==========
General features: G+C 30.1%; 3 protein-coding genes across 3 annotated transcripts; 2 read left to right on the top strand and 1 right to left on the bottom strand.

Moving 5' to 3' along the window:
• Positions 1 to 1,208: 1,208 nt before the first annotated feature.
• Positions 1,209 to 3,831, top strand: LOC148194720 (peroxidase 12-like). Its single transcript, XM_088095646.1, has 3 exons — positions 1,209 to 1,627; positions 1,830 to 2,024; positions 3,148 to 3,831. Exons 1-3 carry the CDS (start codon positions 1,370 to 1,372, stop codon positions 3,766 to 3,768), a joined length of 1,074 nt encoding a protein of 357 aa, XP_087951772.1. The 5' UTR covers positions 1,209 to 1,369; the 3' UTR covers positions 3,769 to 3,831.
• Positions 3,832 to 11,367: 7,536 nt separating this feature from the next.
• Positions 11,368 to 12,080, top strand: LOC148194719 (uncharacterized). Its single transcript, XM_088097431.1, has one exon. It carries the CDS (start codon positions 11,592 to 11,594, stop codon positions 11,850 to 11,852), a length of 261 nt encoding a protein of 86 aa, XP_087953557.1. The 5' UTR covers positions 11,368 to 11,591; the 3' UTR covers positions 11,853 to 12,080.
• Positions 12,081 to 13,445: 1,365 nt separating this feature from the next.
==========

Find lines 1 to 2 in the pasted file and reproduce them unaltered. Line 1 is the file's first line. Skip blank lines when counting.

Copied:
General features: G+C 30.1%; 3 protein-coding genes across 3 annotated transcripts; 2 read left to right on the top strand and 1 right to left on the bottom strand.

Moving 5' to 3' along the window: